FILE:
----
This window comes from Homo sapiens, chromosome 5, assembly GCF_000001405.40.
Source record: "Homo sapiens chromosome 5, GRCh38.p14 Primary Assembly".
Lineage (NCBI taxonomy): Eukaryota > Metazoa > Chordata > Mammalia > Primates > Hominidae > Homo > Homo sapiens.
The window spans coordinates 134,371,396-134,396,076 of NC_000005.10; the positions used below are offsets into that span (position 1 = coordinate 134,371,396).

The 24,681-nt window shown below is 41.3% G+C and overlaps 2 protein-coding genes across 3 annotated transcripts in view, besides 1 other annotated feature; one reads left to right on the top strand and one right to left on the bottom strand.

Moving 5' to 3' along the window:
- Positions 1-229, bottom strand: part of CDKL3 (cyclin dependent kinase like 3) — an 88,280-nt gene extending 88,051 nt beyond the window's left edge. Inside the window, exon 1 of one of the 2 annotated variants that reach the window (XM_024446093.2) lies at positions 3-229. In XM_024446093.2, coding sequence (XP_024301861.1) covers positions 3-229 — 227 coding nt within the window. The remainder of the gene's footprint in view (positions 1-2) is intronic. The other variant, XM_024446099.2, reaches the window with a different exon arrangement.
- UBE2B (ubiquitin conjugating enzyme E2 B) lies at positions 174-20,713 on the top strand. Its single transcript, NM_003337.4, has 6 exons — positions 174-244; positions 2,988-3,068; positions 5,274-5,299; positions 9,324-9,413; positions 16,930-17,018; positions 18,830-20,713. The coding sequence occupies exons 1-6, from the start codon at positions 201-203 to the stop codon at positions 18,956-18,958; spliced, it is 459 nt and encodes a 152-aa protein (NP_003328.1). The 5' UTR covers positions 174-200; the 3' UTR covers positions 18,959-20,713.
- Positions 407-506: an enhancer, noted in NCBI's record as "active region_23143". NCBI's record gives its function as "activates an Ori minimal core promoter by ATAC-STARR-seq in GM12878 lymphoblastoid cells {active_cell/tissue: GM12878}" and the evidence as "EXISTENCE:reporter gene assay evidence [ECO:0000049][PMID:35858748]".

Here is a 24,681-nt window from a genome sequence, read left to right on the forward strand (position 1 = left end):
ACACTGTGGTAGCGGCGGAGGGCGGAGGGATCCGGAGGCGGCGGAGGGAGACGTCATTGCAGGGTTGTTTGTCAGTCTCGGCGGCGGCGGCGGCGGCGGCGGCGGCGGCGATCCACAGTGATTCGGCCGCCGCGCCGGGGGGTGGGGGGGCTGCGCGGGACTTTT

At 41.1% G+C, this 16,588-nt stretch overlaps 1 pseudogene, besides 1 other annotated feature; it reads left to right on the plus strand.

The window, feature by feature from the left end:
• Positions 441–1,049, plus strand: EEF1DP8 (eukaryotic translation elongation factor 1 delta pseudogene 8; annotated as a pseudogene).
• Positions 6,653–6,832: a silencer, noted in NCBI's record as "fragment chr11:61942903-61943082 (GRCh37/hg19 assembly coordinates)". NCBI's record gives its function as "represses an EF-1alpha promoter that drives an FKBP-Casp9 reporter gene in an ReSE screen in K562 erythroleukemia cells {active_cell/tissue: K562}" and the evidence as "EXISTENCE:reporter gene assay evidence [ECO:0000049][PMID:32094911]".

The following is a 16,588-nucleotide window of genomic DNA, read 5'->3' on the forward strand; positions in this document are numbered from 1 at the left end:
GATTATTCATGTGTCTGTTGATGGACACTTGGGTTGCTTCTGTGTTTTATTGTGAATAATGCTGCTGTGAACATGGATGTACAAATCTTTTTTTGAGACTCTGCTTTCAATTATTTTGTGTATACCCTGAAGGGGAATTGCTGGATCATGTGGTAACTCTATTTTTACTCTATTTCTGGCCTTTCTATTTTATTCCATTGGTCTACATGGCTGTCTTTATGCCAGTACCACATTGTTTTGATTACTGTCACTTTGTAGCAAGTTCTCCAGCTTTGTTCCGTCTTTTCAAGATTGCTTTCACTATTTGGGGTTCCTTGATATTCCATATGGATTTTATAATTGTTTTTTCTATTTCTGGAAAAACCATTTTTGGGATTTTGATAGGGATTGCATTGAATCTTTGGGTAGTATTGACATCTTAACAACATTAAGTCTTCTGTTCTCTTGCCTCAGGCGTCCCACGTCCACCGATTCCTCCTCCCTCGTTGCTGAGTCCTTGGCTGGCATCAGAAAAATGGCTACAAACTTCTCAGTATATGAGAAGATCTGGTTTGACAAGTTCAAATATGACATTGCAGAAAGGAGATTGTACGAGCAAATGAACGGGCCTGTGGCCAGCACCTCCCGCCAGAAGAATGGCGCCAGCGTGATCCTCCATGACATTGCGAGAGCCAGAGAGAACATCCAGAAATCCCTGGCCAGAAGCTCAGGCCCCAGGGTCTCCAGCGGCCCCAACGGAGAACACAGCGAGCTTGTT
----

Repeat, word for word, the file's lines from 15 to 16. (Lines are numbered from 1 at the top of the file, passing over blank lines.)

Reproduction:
• Positions 6,653–6,832: a silencer, noted in NCBI's record as "fragment chr11:61942903-61943082 (GRCh37/hg19 assembly coordinates)". NCBI's record gives its function as "represses an EF-1alpha promoter that drives an FKBP-Casp9 reporter gene in an ReSE screen in K562 erythroleukemia cells {active_cell/tissue: K562}" and the evidence as "EXISTENCE:reporter gene assay evidence [ECO:0000049][PMID:32094911]".

The following is a 16,588-nucleotide window of genomic DNA, read 5'->3' on the forward strand; positions in this document are numbered from 1 at the left end: